Businessman Joey de Venecia said a $329-million National Broadband Network (NBN) contract with China’s ZTE Corp. was overpriced by $130 million to cover kickbacks.
De Venecia and former government consultant Rodolfo “Jun” Lozada claimed that Arroyo’s husband and then Commission on Elections Chair Benjamin Abalos were involved in bribery to get the project approved. Both denied any wrongdoing.
Malacañang scrapped the deal. Abalos resigned from the Comelec and was later charged with graft but was acquitted.
Cash handouts (2007)
Arroyo had breakfast with over 100 congressmen and around 200 local officials in October 2007. They left Malacañang carrying paper bags containing between P200,000 and P500,000.
Arroyo’s Kampi party and the League of Provinces of the Philippines said the money came from them to fund projects and help their members, and that the President knew nothing about it.
Former Speaker Jose de Venecia said the money was a bribe to quash an impeachment case against Arroyo.
World Bank loan (2007)
The World Bank held back a $232-million loan for road projects after bid rigging was uncovered, blacklisting seven companies.
Senator Lacson said witnesses quoted in a World Bank report implicated Mike Arroyo and others. The bank said the report was “strictly confidential.”
The SouthRail project that was to be funded by a $932-million loan from China was supposed to link Laguna to Bicol provinces through a high-speed train.
Lozada said the project was overpriced by 22 percent.
The government eventually funded the entire project in 2008, allotting P1.5 billion for its two phases, but work has been pushed back because of delays in disbursements.
Electoral sabotage (2011)
Arroyo, the late Maguindanao Gov. Andal Ampatuan Sr. and former Maguindanao election supervisor Lintang Bedol were charged with electoral sabotage in connection with the 2007 senatorial election in Maguindanao province.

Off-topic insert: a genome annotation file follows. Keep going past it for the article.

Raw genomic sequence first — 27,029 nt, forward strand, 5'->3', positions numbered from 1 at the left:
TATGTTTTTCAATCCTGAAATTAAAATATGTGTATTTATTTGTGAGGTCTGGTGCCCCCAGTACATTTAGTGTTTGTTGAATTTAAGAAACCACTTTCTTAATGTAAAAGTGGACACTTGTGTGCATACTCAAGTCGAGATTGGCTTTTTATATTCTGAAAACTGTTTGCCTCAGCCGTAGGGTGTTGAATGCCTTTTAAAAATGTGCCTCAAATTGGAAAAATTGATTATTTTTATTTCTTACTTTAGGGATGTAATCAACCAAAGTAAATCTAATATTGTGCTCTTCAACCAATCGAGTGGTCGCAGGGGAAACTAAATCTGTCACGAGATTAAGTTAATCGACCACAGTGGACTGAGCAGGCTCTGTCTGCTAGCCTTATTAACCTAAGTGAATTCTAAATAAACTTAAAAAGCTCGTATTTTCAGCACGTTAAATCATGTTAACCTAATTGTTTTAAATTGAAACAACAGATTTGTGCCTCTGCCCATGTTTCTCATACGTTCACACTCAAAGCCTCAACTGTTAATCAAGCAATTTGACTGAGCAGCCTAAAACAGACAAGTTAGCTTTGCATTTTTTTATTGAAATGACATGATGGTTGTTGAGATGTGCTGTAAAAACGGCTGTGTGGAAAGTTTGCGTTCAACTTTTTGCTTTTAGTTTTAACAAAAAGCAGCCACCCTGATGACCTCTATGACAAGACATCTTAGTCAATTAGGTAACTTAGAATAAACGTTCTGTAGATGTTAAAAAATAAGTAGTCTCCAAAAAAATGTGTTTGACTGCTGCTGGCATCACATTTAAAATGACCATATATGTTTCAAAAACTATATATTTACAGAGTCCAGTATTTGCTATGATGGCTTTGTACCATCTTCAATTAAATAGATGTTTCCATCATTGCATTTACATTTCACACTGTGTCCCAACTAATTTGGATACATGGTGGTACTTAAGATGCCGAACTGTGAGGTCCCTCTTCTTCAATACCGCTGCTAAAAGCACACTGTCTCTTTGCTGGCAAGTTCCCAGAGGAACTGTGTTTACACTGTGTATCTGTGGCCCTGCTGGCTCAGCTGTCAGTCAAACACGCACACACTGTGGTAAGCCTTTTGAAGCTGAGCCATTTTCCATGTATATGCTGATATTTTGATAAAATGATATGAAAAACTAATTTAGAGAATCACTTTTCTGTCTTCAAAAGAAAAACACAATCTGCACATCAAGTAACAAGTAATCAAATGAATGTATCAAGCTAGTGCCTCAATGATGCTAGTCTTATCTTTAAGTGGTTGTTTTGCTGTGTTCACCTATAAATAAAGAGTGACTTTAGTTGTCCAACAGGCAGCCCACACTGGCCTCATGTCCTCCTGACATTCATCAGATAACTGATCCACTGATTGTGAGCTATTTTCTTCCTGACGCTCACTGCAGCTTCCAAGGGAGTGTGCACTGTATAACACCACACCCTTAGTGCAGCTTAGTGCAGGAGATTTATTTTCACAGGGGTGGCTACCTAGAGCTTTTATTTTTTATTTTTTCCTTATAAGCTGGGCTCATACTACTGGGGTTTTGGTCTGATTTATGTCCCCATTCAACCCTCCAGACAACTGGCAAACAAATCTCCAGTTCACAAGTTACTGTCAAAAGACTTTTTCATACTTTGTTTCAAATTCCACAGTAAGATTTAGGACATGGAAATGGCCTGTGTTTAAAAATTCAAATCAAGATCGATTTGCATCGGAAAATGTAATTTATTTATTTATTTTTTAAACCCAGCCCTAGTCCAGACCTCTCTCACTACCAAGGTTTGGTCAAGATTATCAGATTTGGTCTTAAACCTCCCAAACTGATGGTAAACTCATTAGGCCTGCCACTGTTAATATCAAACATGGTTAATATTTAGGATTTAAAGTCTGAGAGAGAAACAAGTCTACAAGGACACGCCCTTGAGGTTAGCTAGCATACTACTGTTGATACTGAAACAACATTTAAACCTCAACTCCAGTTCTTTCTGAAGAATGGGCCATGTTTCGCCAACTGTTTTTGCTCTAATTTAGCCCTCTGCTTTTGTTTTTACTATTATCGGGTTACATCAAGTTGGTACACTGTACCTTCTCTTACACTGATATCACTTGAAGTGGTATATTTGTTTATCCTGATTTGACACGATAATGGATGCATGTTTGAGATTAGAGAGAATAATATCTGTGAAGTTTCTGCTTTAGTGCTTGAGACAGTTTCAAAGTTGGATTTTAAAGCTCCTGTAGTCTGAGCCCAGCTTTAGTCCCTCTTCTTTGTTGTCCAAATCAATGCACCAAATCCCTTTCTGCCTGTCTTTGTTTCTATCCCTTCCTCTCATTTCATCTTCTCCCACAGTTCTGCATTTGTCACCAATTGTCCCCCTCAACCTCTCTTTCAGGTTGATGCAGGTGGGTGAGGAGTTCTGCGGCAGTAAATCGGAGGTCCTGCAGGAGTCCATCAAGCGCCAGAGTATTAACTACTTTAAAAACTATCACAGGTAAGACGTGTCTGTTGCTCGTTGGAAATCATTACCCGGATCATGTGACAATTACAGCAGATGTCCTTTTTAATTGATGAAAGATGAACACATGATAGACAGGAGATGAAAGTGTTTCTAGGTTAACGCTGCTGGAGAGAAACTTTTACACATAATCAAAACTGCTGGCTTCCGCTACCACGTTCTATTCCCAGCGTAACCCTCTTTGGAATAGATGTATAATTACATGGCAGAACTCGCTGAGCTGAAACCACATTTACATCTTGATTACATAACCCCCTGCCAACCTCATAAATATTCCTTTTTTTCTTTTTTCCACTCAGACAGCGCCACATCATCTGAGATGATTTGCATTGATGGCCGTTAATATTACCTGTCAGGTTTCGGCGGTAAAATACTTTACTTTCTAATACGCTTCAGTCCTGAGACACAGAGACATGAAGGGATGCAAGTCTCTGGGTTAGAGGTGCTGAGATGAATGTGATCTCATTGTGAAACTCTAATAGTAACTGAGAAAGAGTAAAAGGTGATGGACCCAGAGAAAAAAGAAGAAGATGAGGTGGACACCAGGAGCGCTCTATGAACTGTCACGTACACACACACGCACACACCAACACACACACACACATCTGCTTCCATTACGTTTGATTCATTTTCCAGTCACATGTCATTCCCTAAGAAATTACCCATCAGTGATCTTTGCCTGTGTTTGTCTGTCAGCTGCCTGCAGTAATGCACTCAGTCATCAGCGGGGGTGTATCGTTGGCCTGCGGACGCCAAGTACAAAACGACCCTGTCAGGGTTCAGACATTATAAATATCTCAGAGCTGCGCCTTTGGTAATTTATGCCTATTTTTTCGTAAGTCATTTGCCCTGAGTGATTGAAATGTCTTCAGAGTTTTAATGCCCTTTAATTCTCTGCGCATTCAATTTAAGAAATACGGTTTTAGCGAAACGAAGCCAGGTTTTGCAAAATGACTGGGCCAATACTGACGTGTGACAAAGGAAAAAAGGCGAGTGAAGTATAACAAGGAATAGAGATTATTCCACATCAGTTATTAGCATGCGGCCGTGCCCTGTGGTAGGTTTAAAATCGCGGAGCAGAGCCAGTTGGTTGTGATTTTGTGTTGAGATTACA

Arroyo’s arrest warrant was served to her while she was at St. Luke’s Medical Center in Taguig City. The Pasay Regional Trial Court allowed her to post a P1-million bail and ordered her release in March 2015. The case is still pending.
Voting 11-4, the Supreme Court dismissed the plunder charge filed in 2012 against Arroyo and ordered her release.
The charge stemmed from the alleged misuse of P366 million from the Philippine Charity Sweepstakes Office.
Arroyo, who had cervical spine ailment, was detained at Veterans Memorial Medical Center in Quezon City from October 2012 to July 2016.
Malampaya Fund scam (2016)
The Ombudsman dismissed the criminal complaint against Arroyo, Executive Secretary Eduardo Ermita, and two Department of Agrarian Reform personnel for “insufficiency of evidence” in the alleged misuse of P900 million from the Malampaya Fund.
Arroyo’s Budget Secretary Rolando Andaya Jr., Agrarian Reform Secretary Nasser Pangandaman and 23 others were charged with diverting royalties from Malampaya gas wells meant for agrarian reform beneficiaries affected by Tropical Storms “Ondoy” (international name: Ketsana) and “Pepeng” (Parma) in 2009.
The National Bureau of Investigation, which initiated the case in 2013, found that Arroyo’s order had paved the way for the funding of what turned out to be ghost projects by nongovernment organizations.
SOURCE: INQUIRER ARCHIVES